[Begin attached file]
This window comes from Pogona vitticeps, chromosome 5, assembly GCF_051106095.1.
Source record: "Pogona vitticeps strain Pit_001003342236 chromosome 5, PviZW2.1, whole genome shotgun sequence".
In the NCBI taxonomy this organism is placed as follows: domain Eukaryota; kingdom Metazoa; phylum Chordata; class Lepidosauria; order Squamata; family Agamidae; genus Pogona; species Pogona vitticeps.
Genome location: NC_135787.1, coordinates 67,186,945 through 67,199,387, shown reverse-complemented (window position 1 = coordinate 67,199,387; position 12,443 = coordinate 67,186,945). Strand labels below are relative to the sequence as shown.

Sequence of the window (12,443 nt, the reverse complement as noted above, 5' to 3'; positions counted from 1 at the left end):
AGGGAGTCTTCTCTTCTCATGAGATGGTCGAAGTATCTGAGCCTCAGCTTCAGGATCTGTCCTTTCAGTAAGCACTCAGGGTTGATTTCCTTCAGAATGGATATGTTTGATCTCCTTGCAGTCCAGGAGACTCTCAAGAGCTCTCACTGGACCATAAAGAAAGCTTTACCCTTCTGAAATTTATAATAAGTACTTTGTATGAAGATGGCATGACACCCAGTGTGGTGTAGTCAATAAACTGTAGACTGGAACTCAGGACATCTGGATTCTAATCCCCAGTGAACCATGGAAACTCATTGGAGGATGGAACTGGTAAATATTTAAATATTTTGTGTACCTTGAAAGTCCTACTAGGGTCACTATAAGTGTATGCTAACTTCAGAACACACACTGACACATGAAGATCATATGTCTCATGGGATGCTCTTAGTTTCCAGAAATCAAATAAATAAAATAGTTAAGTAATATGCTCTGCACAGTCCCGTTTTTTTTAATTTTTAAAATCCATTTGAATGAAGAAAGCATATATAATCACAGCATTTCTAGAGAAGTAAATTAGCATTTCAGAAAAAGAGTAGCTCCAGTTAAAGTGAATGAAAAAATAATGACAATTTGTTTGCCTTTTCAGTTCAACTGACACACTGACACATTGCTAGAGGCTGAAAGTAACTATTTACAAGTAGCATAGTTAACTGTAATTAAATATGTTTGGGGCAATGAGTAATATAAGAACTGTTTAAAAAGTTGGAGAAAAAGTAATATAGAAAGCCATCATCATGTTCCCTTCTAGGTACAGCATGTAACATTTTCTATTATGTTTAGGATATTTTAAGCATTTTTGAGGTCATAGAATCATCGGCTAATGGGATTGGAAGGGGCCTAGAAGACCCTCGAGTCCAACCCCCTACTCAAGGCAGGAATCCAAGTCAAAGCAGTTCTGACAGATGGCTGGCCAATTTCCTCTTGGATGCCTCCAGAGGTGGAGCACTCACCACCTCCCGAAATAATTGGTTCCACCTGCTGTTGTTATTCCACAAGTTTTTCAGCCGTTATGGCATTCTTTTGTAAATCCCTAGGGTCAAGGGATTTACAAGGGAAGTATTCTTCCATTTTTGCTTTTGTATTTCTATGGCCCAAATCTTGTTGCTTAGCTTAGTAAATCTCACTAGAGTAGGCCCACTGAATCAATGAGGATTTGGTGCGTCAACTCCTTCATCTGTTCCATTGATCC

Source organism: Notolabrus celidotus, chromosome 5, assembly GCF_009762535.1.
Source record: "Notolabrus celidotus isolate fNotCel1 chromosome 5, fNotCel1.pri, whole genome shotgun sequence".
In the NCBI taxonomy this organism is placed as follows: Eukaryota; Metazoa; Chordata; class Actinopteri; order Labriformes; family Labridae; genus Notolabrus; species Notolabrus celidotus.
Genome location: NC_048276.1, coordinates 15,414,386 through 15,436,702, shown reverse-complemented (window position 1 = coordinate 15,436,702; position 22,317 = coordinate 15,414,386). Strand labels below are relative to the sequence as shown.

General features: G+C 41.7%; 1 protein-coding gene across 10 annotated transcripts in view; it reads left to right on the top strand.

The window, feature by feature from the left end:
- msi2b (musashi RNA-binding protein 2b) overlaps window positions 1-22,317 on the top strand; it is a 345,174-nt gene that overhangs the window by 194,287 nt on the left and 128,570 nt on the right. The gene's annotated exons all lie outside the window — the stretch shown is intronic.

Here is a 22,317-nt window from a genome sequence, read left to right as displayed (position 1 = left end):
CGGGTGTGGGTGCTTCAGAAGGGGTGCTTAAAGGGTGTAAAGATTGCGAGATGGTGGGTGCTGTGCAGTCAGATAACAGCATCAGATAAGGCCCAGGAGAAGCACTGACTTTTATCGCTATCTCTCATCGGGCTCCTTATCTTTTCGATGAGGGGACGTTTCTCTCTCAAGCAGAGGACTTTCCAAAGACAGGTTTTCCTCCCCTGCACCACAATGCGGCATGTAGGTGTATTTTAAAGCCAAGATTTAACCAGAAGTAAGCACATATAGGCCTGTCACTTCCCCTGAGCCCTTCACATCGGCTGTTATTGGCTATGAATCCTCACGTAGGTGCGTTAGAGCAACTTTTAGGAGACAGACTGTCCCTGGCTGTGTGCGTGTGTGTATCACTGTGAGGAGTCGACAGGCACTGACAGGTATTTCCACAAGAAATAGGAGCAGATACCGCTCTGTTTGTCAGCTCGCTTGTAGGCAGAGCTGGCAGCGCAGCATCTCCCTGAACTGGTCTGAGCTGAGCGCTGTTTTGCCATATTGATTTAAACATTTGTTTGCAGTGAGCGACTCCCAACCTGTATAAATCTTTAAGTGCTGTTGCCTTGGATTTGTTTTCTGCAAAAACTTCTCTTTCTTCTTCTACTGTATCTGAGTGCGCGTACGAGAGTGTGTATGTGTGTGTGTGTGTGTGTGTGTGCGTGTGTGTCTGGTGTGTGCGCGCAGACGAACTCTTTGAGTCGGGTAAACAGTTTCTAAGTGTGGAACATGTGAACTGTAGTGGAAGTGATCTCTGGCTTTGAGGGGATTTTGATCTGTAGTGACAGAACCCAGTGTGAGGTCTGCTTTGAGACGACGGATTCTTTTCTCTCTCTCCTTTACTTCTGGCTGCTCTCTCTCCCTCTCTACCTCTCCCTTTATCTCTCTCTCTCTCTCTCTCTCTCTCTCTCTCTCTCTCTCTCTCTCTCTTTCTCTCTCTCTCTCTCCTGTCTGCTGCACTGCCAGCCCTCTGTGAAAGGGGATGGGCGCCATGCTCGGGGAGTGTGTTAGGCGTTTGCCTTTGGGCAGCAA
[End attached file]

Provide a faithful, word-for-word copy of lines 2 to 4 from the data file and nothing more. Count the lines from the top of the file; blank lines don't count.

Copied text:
Source record: "Pogona vitticeps strain Pit_001003342236 chromosome 5, PviZW2.1, whole genome shotgun sequence".
In the NCBI taxonomy this organism is placed as follows: domain Eukaryota; kingdom Metazoa; phylum Chordata; class Lepidosauria; order Squamata; family Agamidae; genus Pogona; species Pogona vitticeps.
Genome location: NC_135787.1, coordinates 67,186,945 through 67,199,387, shown reverse-complemented (window position 1 = coordinate 67,199,387; position 12,443 = coordinate 67,186,945). Strand labels below are relative to the sequence as shown.